On Day 4, I had my first “real meal” in days: Stoffer’s Mac ‘n Cheese. A delectable dish of only the finest noodles and abundant gooey cheese, cooked to perfection in the microwave in under 5 minutes. After living off a liquid diet for the past several days, I loved my new found food. I continued to progress beyond the first box on to the next 2, 3, 4, 5 and so on.
DAY 5 (Weight: 238) — Back to the Operating Table
At 2:00am on Day 5, I woke with a mouth full of blood. Call it the Mac ‘n Cheese, or a dry throat from sleeping, or call it what you may, but something went wrong. I didn’t experience any more pain than what I had previously, but one of the scabs from the tonsillectomy had fallen off early. After calling the hospital, they recommended I head back in. At 3:00am I headed back into the OR to have the team remove a large blood clot and recauterize the tonsil.
Woke from the 2nd round of surgery, and was admitted as an inpatient for the day. From Day 5 back to Day 1. The pain was minimal, and the only thing I requested was…italian ice.
After spending the next 10 hours lying in a hospital bed and constantly being woken by the team of nurses, the only thing on my mind was breaking free to the comfort, and silence, of my own bed at home. My discharge time was set for late afternoon, but by 2pm, I started disconnecting myself from the tangled mess of monitors and wires. After getting the “official ok” from the doctor, I walked home this time and with the fresh, cold air mixed with a heavy Northeastern snowfall, I felt free.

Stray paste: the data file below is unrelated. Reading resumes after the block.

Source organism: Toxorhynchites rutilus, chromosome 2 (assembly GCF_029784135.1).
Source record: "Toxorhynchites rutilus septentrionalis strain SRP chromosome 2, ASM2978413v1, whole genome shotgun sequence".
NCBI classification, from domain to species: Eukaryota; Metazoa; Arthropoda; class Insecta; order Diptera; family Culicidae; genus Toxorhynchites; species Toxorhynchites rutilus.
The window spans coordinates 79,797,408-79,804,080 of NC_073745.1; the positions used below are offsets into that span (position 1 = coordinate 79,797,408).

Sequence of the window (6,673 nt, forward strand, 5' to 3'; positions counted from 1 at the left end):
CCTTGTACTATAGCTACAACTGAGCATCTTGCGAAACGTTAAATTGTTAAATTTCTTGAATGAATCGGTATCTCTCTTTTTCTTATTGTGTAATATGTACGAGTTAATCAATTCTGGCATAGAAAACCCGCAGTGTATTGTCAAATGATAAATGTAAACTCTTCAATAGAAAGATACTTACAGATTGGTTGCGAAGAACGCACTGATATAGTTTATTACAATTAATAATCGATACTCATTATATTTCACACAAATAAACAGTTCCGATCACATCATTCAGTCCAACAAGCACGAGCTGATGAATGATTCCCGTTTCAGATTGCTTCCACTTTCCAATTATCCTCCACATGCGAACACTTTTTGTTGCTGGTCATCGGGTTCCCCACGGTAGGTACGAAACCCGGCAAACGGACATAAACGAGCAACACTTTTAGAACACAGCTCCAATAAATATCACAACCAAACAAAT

DAY 6+ / DAY 2+ (Weight: 234)
Woke up and looked in the mirror. Gone was the muscular build and
what was staring back at me was some skinny-looking emo kid with a beard in desperate need of a shower, calories and a work-life routine.
As of this post, I’m 12 days post-op from the original tonsillectomy and septoplasty (7 days from the 2nd complication surgery) and feeling pretty well overall. I’m back to eating complete meals and real food has never tasted so great. Pain still exists, but is mostly from talking too much and when sleeping (again when the throat dries out). My only complaints are a sleep schedule that is completely upside down, and tiring easily from routine tasks.
With any surgery, there are risks involved and your surgeon can address any questions you may have. The internet is full of resources that can also help answer questions, but sometimes this can create more concern than necessary. Overall, the tonsillectomy and septoplasty recovery were time consuming and boring, but not overly painful compared to the pure agony of ACL-reconstruction surgery using a patella graft.